You will not need to take any English to get a degree from MSU; however many medical schools do not accept AP credit and require one or two semesters of English.
"I am in the Honors Program." You may substitute UH 201-Text and Critics for the verbal core and UH 202 for a humanities course the following semester. However, you must apply to the Honors Program and be accepted to enroll in these courses.
Take the math placement exam while you are here for Orientation. That will tell you which math course you are prepared to take. DO NOT PUT THIS OFF!!! You must be able to do algebra to pass CHMY 141. Don't just register for CHMY 141 and hope for a miracle. Get started on algebra this first semester. The sooner you master the math, the faster you will be able to get to the interesting courses.
6. "Which math course should I take?"
Your math placement will depend on your ACT or SAT scores or your MPLEX (Math Placement EXam) score. More information is available from the Office of Admissions Placement Exams page.
7. "Do I need math to study biology?"
Cell and molecular biology are heavily dependent on chemistry; you MUST understand algebra to pass chemistry.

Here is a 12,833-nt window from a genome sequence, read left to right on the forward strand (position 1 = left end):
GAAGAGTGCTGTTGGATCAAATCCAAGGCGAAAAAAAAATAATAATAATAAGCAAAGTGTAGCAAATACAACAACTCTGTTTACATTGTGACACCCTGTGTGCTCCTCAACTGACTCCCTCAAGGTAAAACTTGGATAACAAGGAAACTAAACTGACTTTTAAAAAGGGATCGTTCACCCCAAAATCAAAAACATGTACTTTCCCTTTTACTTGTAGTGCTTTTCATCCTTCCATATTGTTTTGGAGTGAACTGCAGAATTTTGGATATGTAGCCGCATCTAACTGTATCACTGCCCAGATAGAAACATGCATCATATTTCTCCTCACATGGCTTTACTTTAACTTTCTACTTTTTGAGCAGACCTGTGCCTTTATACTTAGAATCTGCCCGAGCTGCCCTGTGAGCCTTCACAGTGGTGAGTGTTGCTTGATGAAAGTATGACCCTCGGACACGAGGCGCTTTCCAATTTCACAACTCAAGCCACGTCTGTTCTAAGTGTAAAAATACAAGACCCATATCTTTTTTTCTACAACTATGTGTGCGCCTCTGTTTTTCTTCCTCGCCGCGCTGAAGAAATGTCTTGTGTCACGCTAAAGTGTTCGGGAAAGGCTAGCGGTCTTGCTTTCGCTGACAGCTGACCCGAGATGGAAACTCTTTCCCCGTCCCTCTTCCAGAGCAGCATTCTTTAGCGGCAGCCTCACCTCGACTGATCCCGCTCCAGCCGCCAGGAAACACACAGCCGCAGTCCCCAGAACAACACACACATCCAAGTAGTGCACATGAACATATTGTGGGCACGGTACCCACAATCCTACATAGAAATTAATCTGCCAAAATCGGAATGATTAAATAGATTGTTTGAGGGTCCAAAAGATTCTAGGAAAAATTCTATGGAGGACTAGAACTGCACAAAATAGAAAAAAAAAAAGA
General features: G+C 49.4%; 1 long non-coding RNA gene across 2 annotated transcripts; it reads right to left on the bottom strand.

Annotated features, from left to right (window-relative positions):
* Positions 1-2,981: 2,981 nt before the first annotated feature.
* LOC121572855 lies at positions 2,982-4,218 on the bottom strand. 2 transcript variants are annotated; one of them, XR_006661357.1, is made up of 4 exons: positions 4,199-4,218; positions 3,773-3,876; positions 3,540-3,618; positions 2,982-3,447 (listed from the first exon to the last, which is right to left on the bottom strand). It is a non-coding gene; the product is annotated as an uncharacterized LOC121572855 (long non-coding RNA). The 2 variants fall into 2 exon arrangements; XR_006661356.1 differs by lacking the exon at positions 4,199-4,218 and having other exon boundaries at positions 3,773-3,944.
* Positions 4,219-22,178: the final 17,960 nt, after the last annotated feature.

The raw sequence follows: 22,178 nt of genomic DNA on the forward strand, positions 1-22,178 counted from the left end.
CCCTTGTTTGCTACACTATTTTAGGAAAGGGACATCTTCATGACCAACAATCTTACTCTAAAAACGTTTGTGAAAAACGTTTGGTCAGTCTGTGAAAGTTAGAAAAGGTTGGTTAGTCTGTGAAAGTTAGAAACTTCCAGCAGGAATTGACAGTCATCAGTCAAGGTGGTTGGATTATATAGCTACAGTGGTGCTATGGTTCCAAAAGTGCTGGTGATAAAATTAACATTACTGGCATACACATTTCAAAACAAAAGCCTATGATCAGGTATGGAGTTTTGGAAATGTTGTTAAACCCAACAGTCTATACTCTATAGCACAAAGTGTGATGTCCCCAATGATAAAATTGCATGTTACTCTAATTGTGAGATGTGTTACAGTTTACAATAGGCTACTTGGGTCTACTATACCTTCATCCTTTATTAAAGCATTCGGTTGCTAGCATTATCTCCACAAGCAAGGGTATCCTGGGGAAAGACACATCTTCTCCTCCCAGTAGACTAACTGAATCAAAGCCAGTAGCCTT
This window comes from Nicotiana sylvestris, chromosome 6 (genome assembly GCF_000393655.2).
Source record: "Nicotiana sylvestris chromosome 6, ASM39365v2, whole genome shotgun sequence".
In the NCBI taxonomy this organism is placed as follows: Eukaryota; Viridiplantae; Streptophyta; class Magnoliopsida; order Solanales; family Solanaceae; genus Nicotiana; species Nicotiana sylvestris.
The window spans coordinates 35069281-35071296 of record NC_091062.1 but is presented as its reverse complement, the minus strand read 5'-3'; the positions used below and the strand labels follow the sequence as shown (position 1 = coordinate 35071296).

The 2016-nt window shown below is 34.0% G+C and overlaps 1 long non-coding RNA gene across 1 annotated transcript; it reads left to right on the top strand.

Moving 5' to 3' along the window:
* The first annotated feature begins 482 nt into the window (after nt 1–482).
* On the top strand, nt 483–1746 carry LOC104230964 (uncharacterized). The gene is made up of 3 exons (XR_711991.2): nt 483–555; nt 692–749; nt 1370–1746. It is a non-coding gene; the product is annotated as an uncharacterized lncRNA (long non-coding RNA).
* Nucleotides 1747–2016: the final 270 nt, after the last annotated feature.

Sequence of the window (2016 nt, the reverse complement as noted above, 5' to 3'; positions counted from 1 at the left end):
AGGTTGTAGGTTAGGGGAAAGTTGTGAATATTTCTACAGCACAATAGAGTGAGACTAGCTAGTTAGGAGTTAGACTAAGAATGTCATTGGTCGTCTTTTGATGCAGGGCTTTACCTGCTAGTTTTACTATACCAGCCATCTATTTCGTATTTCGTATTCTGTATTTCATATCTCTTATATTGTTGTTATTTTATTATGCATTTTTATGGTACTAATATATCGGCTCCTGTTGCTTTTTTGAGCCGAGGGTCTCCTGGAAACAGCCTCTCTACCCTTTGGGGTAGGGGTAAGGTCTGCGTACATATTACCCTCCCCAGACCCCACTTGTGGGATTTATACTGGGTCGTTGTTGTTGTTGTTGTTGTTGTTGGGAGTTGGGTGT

8. "If I can't take CHMY 141 this semester, what should I take?"
Start on your University Core requirements. Some core courses fulfill multiple core requirements. Taking one of them counts double and will help you satisfy your core requirements efficiently. Do not worry about Natural Sciences core; your chemistry and physics courses will fulfill that core.
9. "How will my schedule be altered if I can't take Chemistry
this first semester?"
If you are in the Cell Biology and Neurosciences option or are interested in molecular biology or biochemistry, you will have to take chemistry during the summer or take an extra semester to get the degree. The hang-up is that each chemistry course builds on the previous one; thus each is a prerequisite for the next one. The year long organic chemistry course must be taken with CHMY 321 in the fall and CHMY 323 in the spring unless you take them in the summer. This can be a good option but you must be forewarned that organic chemistry in the summer is a serious course, and a full semester will be crammed into 6 weeks! You should plan to focus all your efforts on the summer course during this period.